Aiming for #2

Recently, I lost several weeks worth of data. I’m not talking about code or documents, but something almost equally valuable to me. I lost several weeks of bash shell history. You see, I rely heavily on bash’s Ctrl-R feature to find previous commands. It’s an amazing feature; every time I’m watching another person use bash and actually manually type out something like


for the 20th time in a row instead of Ctrl-R con RET, I have to resist the urge to lean forward and hit Ctrl-R for them.

Bash was designed a long time ago to run on big high-uptime multiuser servers, so I accept that it isn’t proper Crash only software. The only time bash saves the history of commands you’ve typed is when the shell cleanly exits. It will happily run weeks at a time, and if your computer locks up, you accidentally hit Ctrl-Alt-Backspace, whatever…boom. All gone.

This was not the first time this has happened to me. However, I decided it would be the last. I considered downloading the bash source code. Thinking about it more though, I realized that bash probably had no notion of a mainloop where I could just g_timeout_add(7000, save_history). Then there were other considerations such as trying to do all this in a portable fashion, and the fact that I was somewhat annoyed at the time that my last hacking on GNU software was just seeing the light of day in the Emacs 22 pretests 5 years after writing it.

I’ve always been interested in shells (in the sense of primarily text-driven interfaces). I wrote a simple one for the Mugshot server that turned out to be surprisingly useful relative to how long it took me (a few hours) to write.

Did you know that GNOME Terminal is the #2 Linux application (almost certainly tied with bash if it was counted) according to Mugshot?
Anyways, I’ll stop rambling about the backstory here and get to the point.

Hotwire is my prototype of an interactive hybrid text/graphical shell for developers and sysadmins.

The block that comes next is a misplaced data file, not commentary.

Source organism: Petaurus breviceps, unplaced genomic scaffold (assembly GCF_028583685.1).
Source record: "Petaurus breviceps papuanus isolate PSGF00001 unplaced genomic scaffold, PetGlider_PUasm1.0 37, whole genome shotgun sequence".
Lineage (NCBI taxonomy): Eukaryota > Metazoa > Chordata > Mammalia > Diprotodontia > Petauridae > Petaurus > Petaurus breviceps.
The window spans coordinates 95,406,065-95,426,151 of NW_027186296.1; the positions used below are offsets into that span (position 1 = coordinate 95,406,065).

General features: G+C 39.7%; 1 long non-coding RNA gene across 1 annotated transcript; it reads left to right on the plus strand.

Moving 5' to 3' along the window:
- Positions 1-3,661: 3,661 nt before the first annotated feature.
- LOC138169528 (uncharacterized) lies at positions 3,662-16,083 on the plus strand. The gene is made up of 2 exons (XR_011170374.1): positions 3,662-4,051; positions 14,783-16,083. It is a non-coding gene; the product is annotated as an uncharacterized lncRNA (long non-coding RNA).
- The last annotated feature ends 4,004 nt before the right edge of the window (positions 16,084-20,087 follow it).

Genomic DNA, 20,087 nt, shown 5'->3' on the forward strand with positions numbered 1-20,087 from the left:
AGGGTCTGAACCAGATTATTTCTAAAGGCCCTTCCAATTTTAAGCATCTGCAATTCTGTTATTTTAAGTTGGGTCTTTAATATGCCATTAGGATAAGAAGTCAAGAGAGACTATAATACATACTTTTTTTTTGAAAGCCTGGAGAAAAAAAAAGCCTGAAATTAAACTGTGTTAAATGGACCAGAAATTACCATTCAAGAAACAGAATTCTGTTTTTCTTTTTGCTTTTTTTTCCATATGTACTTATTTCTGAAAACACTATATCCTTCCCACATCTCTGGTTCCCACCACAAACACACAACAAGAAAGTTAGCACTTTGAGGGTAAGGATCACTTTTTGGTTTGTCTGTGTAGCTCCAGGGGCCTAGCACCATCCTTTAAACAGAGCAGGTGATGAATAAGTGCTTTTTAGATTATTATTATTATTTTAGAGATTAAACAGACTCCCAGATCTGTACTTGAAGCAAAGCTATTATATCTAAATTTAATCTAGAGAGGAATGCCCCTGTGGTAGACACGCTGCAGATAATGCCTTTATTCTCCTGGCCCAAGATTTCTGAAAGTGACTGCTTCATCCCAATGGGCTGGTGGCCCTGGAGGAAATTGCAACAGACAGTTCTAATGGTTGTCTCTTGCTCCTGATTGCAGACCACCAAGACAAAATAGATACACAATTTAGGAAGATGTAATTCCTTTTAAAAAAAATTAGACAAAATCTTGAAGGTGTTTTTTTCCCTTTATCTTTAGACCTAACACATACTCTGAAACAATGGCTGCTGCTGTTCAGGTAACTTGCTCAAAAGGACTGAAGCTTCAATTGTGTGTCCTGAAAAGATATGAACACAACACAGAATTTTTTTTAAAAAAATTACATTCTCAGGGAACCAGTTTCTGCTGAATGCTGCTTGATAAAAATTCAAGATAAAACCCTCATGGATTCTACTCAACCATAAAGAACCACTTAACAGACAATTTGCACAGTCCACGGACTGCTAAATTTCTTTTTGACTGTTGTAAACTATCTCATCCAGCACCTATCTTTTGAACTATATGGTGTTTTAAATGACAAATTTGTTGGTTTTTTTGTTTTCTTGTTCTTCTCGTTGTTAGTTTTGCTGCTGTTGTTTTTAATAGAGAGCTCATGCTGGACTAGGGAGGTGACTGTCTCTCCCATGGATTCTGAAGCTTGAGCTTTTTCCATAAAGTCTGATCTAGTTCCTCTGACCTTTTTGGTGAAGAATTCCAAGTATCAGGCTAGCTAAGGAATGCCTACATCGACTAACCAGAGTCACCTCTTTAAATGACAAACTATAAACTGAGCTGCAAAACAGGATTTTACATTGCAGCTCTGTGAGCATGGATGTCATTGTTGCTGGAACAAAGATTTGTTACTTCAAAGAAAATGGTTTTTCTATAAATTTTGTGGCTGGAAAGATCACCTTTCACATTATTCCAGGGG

The developer wiki explains a lot more about what it is, so if you want to learn more you should click there first (if you read this far, you probably already did), then keep reading here.

Hotwire is definitely still in the prototype stage; there are bugs and things that could be better. You’re not going to rpm -e gnome-terminal today.
However, what I’ve concluded thus far is that not only is replacing the combination of terminal+shell+/usr/bin/ssh feasible, we can do a lot better.

At this point, you get another story. A few months ago I had Windows on my new laptop, and I decided to try using IE7. It had tabs, which I required. I wondered how usable it would be relative to Firefox. For a little while I used it, was surfing around, making tabs…and it seemed OK, except…there was something wrong with the URL bar. It actually took me a little bit to realize what it was – its completion doesn’t strip of ‘www.’ as a prefix (or something), and its ordering of completions seems to be alphabetical rather than Firefox’s by-recency.

Just like Ctrl-R in bash, I rely on Firefox’s intelligent URL completion in the address bar. I never use bookmarks. IE7 was just not usable for me because of this. I downloaded Firefox. Now of course there are other good reasons to use Firefox, but what really motivated me to click that download right then was the completion.

I like to think Hotwire has some small-scale but big-impact fixes like this. Now for you those fixes may not be the same as me. Personally, I love the fact that history is searched and displayed by default, but for you perhaps it’s the fact that the ‘rm’ command moves items to ~/.Trash instead of deleting them permanently (opening the door to an ‘undo’ command). Maybe for someone else who loves nautilus-open-terminal, it’s having some of the functionality of both in one window.

I could go on, but Hotwire is only just about a week and a half old, and it doesn’t yet have that many amazing features. But again, what really strikes me is how much potential there is. Being written in Python, it’s so easy to hack. If right now it doesn’t have that fix for the terminal/shell you always wanted to do, it’s probably really easy to add. It’s also a framework where we don’t have to care about backwards compatibility with considerations such as the output of the ‘ls’ command, what keybindings do, etc. It’s a canvas, on which we can sketch out and prototype interesting new ideas for a new developer/sysadmin shell.

If you’re interested in hacking, check out the Developer page, clone the source tree, and send patches/feedback to the Google group.

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